From the 1990s until the international financial crisis
in 2008, Ireland experienced high economic growth.
Visit AbbreviationFinder to see the definitions of IRL and acronym for Ireland. Subsequently, the economic downturn has meant that many
Irish people have deteriorated economy and that the state
has been forced to make cuts in the social security system.
After a period of low unemployment, the country again
experienced a high unemployment rate: 2008-12 more than
doubled it. In 2014, unemployment was 11.3 percent, which is
slightly lower than 2012.
High unemployment during much of the 20th century led
many young people to leave the country. This trend was
broken during the years with good economic growth, but has
returned after 2008. Unlike before, however, it is now the
most highly educated who move abroad. One result of
emigration is that almost half of those born in Ireland now
live and live in another country.
Employees in Ireland are connected to a compulsory social
security system from age 16 to retirement at 66. The
insurance covers national pension, widow's pension,
unemployment insurance, health insurance, maternity pension,
invalidity pension and early retirement pension. Since 1988,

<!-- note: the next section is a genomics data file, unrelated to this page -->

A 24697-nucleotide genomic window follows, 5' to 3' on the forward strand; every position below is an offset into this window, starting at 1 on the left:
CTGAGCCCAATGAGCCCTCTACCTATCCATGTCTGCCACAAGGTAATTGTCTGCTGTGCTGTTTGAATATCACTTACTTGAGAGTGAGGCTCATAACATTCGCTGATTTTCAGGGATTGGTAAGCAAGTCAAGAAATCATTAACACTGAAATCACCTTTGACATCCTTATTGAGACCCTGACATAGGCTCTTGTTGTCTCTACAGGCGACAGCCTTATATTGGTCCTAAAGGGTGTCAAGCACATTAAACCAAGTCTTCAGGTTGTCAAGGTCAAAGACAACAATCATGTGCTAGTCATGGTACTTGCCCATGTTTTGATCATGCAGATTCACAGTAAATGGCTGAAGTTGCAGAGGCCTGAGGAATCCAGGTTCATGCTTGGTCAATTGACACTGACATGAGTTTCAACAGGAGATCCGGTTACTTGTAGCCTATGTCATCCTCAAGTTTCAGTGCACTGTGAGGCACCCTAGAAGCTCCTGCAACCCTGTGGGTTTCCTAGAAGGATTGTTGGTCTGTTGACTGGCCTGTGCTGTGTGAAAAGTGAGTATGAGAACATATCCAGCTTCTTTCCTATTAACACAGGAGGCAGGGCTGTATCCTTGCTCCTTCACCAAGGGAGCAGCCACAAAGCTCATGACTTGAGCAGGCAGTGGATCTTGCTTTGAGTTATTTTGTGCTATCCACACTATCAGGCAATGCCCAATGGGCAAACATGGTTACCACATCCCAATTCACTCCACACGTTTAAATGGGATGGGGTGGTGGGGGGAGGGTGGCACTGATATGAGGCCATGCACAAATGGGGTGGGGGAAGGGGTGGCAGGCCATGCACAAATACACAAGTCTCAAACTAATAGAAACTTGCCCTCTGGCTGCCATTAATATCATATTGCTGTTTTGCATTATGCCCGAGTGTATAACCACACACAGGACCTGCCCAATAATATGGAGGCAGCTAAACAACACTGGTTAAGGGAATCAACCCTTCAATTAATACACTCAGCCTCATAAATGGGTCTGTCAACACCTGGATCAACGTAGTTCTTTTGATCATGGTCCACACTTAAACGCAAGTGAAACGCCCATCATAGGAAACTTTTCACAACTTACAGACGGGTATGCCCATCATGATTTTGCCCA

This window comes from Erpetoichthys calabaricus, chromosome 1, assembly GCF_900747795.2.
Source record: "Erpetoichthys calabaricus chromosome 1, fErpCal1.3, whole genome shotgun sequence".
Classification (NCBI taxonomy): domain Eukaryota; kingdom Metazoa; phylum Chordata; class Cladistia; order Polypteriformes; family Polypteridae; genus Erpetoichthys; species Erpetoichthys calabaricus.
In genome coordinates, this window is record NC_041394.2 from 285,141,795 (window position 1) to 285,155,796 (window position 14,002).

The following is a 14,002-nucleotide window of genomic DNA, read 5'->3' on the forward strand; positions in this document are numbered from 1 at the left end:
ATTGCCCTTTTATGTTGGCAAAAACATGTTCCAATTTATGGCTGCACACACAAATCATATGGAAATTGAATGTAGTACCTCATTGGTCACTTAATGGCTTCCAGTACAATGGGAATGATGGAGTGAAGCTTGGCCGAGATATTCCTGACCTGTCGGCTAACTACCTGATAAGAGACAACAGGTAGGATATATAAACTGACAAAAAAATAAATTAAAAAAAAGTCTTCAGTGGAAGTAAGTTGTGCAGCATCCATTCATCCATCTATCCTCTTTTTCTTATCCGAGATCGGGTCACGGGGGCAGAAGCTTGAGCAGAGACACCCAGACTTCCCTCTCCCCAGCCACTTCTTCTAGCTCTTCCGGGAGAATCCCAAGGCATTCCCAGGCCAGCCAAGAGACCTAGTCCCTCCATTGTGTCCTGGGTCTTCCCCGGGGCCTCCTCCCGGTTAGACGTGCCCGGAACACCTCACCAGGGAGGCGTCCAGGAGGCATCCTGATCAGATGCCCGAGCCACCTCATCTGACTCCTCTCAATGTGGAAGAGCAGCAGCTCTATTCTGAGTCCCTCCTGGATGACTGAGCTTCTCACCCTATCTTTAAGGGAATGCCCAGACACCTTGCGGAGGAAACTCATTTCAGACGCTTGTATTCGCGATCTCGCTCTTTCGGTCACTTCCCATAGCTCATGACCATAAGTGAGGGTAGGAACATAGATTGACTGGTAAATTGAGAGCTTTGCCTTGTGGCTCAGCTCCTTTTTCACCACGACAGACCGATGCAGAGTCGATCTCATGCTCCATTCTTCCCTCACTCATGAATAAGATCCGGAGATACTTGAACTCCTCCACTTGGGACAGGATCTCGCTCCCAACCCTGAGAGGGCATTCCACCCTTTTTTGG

own companies have also been obliged to join this system.
The trade union movement is fragmented but also
characterized by a relatively high degree of connection.
The state's expenditure on health care amounts to almost
9 percent of GDP (the corresponding figure in Sweden is just
over 9 percent). In case of illness, the insured has three
waiting days before receiving sickness benefit. Low-paid and
people 70 years of age or older are eligible for free health
care at state hospitals and free drugs. Others pay hospital
fees and drug costs. Half of the population have private
health insurance in order to pay for their health care, and
they usually also use private hospitals.
The family and the church have a very strong position in
Ireland, and the Constitution states that the family is the
basic unit of society. Divorce was only allowed in 1996.
In 2016, a UN report drew harsh criticism of Ireland's
ban on abortions, which it believed were discriminatory and
cruel. The legislation only allowed abortion when the
woman's life was in danger and not when the fetus suffered
severe injuries or when the pregnancy occurred due to rape
or incest. In addition, 14 years in prison were risked if
you did an abortion. According to the country's health
ministry, since 1983, 170,000 women have been forced to
travel abroad to carry out abortions. The issue of abortion
is controversial in the country, not least because of the
strong position and moral authority of the Catholic Church.
In 2018, a referendum was held to modernize the country's
restrictive abortion legislation. Jasidan won the election
with just over 66 percent of the vote against the no-side's
just under 34 percent.